His passion for singing is off the scale!
By Aiden Jewelle Gonzales
Kashan ‘Kash’ Rana, who goes by Kash Band professionally (Instagram: @kash.band; Facebook: @kash.band.bangkok), is enthusiastic and good-humoured as we sit down to discuss his musical journey as a singer-songwriter, musician, and DJ. “As a performer, it’s your duty to lead the audience on an emotional journey from the start to the end,” he tells me. “Any art form can connect with your audience if you know how to do it properly.”
As a student currently finishing his MBA degree at Bangkok University, and someone who has big dreams to enter the Blockchain solution market in the coming years, I’m impressed by his ability to find time for his musical career, together with stints as a model, and as an actor in TVCs around the world, and I tell him so. “I just love music,” he says with a smile. When I ask him about what he loves most about his many musical roles, he waxes eloquent about the different ways that it can bring people together.
“When you DJ, you have the advantage of bringing party tunes and making people dance,” he says. “You can go from making the audience a little groovy and then slowly transition into going crazy by the end of the set. As the DJ goes into a trance state with his performance, so do some of the audience members. This form of expression is beautiful in the sense that it brings people closer, and brings them out of their comfort zone to do whatever they want on that dance floor, where nothing else matters.” On the other hand, he tells me, he connects more deeply with his audience as a singer and band performer. “You can leave the audience inspired, or deeply thinking about something. The connection is more heartfelt.” This is part of the reason why, when he has time off from his Master’s degree, he occasionally sings for the desi community in Thailand. “It’s not really commercial for me though, it’s just a side hobby,” he explains.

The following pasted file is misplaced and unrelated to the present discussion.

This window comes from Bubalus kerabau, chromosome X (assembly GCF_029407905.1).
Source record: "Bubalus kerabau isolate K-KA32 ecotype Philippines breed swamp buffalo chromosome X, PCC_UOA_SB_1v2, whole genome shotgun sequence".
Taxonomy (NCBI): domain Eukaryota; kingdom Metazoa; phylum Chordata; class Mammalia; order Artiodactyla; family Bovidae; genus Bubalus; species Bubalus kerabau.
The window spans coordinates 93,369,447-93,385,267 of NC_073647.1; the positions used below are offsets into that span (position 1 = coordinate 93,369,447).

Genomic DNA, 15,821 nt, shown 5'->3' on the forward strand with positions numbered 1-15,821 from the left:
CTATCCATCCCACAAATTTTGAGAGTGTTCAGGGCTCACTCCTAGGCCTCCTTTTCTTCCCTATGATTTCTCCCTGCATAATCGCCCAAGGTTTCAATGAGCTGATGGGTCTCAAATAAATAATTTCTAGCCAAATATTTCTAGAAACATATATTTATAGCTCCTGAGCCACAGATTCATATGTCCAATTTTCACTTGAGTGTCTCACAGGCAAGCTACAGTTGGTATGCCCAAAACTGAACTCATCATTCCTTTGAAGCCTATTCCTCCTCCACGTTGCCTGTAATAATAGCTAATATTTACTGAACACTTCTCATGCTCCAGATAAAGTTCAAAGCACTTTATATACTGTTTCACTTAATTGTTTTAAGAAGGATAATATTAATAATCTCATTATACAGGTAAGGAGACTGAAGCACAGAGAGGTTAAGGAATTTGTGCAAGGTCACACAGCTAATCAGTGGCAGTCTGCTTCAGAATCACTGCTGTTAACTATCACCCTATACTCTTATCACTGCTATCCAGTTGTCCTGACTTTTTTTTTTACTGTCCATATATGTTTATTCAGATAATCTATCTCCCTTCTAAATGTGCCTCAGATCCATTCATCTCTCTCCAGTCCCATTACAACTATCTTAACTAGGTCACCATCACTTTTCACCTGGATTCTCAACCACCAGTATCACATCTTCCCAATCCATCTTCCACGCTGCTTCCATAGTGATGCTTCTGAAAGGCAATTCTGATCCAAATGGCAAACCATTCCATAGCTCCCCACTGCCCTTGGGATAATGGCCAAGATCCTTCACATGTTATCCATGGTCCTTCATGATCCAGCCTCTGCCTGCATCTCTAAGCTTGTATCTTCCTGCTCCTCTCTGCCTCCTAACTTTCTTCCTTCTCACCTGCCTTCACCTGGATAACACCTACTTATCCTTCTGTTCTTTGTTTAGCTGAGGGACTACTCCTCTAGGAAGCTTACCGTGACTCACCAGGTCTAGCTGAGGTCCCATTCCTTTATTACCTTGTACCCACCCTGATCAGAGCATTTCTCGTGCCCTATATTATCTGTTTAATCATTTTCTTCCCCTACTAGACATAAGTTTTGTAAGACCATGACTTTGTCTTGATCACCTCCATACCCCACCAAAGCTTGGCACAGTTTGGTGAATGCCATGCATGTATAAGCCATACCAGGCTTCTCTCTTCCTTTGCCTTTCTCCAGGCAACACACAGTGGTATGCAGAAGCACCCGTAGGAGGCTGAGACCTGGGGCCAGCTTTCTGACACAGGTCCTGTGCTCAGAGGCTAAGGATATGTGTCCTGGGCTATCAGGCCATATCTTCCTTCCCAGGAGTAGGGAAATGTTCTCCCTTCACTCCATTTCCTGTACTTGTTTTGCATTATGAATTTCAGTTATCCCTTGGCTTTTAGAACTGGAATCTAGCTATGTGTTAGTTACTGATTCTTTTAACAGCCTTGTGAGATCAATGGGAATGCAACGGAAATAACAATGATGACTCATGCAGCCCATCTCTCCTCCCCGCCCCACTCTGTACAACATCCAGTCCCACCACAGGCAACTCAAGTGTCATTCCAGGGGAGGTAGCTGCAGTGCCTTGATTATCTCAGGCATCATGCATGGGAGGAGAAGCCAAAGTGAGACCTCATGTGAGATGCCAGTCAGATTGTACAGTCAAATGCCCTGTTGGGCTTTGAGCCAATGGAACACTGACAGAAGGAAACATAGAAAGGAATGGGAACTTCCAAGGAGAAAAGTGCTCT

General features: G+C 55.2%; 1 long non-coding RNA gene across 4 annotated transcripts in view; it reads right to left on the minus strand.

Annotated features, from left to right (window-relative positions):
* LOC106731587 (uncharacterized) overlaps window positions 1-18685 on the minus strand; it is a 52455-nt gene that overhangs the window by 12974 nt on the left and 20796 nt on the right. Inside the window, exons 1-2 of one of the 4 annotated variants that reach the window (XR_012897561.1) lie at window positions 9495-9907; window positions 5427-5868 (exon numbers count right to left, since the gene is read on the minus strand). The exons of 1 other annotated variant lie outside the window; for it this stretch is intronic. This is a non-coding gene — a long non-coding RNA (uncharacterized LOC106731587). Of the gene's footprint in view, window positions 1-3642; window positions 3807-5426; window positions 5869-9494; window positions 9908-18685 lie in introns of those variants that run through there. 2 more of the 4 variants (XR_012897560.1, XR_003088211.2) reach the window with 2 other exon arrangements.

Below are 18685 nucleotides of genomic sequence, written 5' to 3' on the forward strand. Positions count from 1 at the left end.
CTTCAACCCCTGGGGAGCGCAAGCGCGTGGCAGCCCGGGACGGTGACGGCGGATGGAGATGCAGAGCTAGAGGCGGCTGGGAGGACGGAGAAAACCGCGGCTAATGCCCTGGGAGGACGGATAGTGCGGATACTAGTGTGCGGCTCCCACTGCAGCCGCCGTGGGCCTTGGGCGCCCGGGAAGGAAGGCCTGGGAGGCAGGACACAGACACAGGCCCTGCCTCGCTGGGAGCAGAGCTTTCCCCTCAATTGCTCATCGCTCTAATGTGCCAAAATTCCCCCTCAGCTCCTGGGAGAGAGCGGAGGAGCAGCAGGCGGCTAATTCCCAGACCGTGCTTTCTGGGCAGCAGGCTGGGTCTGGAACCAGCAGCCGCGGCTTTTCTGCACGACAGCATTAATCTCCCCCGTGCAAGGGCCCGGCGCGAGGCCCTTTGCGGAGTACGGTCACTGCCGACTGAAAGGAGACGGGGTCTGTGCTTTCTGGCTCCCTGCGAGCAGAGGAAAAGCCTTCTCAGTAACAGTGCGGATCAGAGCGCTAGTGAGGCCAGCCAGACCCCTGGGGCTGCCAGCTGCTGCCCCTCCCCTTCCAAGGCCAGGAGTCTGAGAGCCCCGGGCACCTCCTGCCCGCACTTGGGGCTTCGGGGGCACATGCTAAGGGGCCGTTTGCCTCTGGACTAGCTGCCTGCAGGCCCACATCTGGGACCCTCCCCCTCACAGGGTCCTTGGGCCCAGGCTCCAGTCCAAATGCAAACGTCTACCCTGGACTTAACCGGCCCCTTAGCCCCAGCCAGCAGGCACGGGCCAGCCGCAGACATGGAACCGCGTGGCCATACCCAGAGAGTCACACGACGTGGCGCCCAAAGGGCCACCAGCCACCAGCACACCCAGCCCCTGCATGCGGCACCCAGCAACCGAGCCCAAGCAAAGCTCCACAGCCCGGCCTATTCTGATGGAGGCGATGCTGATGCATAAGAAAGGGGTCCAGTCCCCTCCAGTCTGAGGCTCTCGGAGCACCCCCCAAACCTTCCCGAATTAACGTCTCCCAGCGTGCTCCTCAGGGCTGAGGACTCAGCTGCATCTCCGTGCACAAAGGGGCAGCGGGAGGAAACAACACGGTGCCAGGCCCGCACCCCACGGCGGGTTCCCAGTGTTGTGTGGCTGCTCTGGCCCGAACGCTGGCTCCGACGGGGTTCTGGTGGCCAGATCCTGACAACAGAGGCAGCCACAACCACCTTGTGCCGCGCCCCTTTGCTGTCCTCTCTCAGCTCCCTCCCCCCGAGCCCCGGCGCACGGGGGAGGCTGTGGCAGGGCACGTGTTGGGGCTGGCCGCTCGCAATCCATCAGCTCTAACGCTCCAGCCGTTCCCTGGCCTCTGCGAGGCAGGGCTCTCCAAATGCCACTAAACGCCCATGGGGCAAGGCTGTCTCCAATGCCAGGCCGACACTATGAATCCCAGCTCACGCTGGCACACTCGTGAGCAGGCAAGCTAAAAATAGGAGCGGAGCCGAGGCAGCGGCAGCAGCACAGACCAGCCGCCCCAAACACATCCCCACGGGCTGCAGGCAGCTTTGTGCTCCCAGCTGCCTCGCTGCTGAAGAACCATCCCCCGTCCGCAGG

As for his commercial gigs, he references his role as a main character in an Italian short film called Soi Tanakan (2020), and more recently, in an episode of Ms. Marvel, a ground-breaking Marvel TV series that is due to come out on Disney+ in 2022, and which features the first Muslim, Pakistani-American superhero in mainstream media. “It’s very exciting, but I unfortunately can’t reveal much to the public right now,” he says, self-deprecatingly.
He speaks to Masala further about where his love for music began, and how he’s coped as a performer over the past two years, when the pandemic prevented large-scale events.
What started your interest in music?
My earliest memory of singing is when I would sing for my mother after she had a long day at work. This is when I was five, and I would watch how my mother’s mood would change from stressed to happy. I have used music for this very reason, to destress and recalibrate. My brother was the first one in the family to pick up an instrument and watching him play gave me the motivation to do it as well. In high school I was in multiple bands, one as a drummer, one as a guitarist and one as a singer. I wanted to do everything. Although after high school, I discontinued music for a couple of years to focus on my education, I would still play every other day, even if it wasn’t as intense.